What sport, and what music?
Oh everything! Anything involving a ball to hit, kick, whatever, particularly cricket and rugby, but also squash, tennis. I played the piano and the guitar from an early age, and picked up the trombone at school. Think sixties – so the Beatles, jazz, and lots more. I love music.
Let’s fast forward: you were Bishop of Durham for seven years. I imagine that is a very busy role – but then you returned to academia. Why was that?
When I was at theological college, I told my tutor I wanted to combine academic and pastoral vocations. He said I had to choose; I couldn’t do both. I’ve spent the last forty years trying to prove him wrong! It both has and hasn’t worked. A hundred years ago there were lots of nice little parishes, where a clergyman could be a perfectly good pastor to two hundred and fifty people while writing a book about the New Testament (or butterflies or ancient history) on the side. Those days are over. When I was in Durham I did write some books, but that was mostly from ‘old stock’, based on previous work.
“Getting your hands dirty living out the New Testament on a very daily basis is important.”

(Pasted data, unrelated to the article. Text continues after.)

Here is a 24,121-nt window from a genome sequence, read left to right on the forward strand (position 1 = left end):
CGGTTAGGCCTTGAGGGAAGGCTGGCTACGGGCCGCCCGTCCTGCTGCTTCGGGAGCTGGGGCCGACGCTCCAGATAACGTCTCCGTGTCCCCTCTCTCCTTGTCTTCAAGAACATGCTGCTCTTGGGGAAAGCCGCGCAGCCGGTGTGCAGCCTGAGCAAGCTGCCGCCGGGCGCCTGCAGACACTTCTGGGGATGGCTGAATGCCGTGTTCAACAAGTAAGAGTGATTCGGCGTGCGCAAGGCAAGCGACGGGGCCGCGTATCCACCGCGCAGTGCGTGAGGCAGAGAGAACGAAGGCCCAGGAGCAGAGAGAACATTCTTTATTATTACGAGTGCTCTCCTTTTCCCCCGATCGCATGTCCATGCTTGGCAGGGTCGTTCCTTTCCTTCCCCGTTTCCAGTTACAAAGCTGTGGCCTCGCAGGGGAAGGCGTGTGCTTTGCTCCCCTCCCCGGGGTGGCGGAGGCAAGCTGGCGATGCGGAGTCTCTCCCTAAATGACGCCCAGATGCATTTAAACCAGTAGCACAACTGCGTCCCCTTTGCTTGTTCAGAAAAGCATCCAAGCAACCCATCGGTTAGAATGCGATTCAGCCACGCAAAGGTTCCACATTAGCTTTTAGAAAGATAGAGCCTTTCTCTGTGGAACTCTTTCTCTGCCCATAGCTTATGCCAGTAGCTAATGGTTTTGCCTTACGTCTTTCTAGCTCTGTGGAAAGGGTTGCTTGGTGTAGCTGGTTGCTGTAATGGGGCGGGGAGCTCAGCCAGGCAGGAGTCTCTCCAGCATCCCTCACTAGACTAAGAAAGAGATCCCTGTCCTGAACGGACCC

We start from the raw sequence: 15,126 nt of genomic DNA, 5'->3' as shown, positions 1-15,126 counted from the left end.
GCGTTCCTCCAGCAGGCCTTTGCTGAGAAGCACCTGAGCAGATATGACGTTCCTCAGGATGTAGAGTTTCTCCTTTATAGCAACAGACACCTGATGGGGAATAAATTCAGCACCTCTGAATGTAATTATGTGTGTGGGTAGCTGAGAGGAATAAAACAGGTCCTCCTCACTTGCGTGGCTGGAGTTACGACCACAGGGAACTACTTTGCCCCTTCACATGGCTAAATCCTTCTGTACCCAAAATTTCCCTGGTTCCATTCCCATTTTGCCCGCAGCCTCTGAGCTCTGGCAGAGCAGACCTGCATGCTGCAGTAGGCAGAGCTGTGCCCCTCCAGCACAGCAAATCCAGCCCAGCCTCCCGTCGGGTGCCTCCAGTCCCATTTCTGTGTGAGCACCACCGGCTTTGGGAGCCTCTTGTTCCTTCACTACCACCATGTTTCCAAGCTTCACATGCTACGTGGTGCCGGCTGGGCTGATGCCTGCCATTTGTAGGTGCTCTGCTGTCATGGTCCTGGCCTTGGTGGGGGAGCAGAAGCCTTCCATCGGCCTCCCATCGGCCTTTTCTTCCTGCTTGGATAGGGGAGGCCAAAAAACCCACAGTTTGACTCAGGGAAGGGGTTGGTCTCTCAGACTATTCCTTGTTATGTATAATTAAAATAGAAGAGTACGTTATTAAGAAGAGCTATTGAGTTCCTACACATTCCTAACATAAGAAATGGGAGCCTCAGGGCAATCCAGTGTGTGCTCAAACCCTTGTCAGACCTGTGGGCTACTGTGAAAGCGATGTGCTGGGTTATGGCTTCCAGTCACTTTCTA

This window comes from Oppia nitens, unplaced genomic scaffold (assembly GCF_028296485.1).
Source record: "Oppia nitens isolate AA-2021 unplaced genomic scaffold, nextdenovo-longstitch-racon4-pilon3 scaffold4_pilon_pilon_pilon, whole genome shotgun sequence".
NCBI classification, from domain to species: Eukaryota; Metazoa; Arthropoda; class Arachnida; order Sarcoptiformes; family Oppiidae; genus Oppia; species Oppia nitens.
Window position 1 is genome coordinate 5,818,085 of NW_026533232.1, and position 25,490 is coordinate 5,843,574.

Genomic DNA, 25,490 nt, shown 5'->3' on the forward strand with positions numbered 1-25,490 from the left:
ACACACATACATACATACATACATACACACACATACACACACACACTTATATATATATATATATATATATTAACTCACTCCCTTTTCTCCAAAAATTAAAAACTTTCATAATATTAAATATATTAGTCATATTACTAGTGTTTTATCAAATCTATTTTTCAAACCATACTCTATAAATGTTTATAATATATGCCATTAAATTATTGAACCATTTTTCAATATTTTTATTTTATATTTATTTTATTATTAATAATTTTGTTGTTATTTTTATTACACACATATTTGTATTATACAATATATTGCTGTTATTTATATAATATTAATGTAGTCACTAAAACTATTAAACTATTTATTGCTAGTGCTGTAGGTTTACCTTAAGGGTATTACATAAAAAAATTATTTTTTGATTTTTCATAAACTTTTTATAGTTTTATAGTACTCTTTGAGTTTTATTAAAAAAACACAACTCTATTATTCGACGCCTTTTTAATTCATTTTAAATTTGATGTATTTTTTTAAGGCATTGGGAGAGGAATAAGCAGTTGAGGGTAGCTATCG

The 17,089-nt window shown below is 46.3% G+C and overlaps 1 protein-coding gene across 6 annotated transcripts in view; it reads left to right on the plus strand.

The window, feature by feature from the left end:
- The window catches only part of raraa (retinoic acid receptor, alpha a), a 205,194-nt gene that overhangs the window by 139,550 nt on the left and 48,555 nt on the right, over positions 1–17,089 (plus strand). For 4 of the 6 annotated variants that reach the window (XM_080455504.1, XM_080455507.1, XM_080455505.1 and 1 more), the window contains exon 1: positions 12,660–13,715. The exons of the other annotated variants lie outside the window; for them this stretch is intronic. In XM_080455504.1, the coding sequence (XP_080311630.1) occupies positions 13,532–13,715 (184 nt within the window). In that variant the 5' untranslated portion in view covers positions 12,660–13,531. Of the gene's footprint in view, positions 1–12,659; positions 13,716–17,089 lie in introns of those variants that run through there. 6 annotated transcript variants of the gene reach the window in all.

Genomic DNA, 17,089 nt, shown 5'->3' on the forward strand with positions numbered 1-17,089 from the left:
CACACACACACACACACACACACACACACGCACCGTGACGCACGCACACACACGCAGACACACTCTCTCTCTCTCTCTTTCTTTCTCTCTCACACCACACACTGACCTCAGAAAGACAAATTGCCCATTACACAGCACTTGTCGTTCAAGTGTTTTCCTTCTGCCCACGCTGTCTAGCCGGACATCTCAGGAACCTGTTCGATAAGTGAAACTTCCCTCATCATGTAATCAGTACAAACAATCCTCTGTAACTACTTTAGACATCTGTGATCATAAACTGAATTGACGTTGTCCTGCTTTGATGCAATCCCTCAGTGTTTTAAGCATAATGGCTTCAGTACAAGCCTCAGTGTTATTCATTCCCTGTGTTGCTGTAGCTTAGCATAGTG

The Church of England has always, in theory, believed that it’s good to have some people in senior leadership who are academically qualified, who could be professors of theology – though it’s hard.
Music is a good analogy. Some musical people teach music as an academic subject, but often conduct a choir or an orchestra on the side: I think everyone recognises that that’s good for both the practical and the academic sides. In the same way, I think such combined vocations ought to be possible – certainly for a biblical scholar. The New Testament is about the real life of the early church. If you sit in a study all day and don’t actually do anything with the actual church, the real problems that people have, then it’s easy to dream up theories which don’t actually have traction on the ground. Getting your hands dirty living out the New Testament on a very daily basis is important.